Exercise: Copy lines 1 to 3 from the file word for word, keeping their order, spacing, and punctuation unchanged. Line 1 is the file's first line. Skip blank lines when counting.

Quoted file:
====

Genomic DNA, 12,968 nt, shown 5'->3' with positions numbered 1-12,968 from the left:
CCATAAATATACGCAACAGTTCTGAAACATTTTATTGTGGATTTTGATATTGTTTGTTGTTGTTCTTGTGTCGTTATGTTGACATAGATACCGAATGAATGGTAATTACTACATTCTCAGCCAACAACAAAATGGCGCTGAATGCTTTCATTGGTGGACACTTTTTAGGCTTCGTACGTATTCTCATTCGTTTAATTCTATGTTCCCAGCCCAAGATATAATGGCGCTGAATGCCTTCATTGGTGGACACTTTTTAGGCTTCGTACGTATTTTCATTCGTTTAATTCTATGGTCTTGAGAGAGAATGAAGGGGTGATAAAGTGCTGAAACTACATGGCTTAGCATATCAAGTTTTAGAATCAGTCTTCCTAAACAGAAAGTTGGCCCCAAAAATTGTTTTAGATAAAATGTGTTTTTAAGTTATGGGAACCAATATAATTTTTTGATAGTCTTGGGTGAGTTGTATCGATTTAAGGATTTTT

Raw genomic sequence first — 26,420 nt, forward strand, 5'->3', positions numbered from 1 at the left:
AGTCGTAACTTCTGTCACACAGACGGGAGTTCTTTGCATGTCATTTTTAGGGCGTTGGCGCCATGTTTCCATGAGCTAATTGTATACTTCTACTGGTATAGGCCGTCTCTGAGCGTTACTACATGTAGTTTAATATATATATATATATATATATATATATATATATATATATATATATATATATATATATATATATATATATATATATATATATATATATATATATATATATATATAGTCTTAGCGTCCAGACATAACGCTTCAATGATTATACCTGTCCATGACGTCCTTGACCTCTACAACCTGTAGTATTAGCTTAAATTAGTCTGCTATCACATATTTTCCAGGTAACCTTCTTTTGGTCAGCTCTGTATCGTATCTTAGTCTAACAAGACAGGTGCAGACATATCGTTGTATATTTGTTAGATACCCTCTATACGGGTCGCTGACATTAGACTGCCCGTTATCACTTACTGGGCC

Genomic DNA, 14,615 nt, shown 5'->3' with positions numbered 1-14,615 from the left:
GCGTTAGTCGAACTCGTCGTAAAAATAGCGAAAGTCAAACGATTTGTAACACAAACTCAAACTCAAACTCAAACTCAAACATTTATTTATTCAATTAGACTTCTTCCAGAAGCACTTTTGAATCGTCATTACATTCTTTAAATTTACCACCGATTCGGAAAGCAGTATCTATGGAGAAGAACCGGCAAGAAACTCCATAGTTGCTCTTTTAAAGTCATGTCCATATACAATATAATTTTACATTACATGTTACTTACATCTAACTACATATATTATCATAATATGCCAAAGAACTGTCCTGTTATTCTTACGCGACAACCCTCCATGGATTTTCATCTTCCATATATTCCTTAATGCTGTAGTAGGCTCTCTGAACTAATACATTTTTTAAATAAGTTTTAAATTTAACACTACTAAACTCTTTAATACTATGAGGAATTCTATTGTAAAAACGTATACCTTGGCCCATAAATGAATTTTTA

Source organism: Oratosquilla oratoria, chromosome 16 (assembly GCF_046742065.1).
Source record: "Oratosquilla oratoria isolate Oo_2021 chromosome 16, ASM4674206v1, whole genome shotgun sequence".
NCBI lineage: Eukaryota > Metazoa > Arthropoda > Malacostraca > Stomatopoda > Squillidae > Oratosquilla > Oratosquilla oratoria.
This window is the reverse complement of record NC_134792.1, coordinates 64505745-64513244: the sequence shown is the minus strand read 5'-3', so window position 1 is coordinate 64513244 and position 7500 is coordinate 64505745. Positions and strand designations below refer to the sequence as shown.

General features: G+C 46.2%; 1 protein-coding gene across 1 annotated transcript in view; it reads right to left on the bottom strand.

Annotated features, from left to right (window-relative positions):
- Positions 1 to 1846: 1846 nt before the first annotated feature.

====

Genomic DNA, 12,968 nt, shown 5'->3' with positions numbered 1-12,968 from the left:
CCATAAATATACGCAACAGTTCTGAAACATTTTATTGTGGATTTTGATATTGTTTGTTGTTGTTCTTGTGTCGTTATGTTGACATAGATACCGAATGAATGGTAATTACTACATTCTCAGCCAACAACAAAATGGCGCTGAATGCTTTCATTGGTGGACACTTTTTAGGCTTCGTACGTATTCTCATTCGTTTAATTCTATGTTCCCAGCCCAAGATATAATGGCGCTGAATGCCTTCATTGGTGGACACTTTTTAGGCTTCGTACGTATTTTCATTCGTTTAATTCTATGGTCTTGAGAGAGAATGAAGGGGTGATAAAGTGCTGAAACTACATGGCTTAGCATATCAAGTTTTAGAATCAGTCTTCCTAAACAGAAAGTTGGCCCCAAAAATTGTTTTAGATAAAATGTGTTTTTAAGTTATGGGAACCAATATAATTTTTTGATAGTCTTGGGTGAGTTGTATCGATTTAAGGATTTTT

Raw genomic sequence first — 26,420 nt, forward strand, 5'->3', positions numbered from 1 at the left: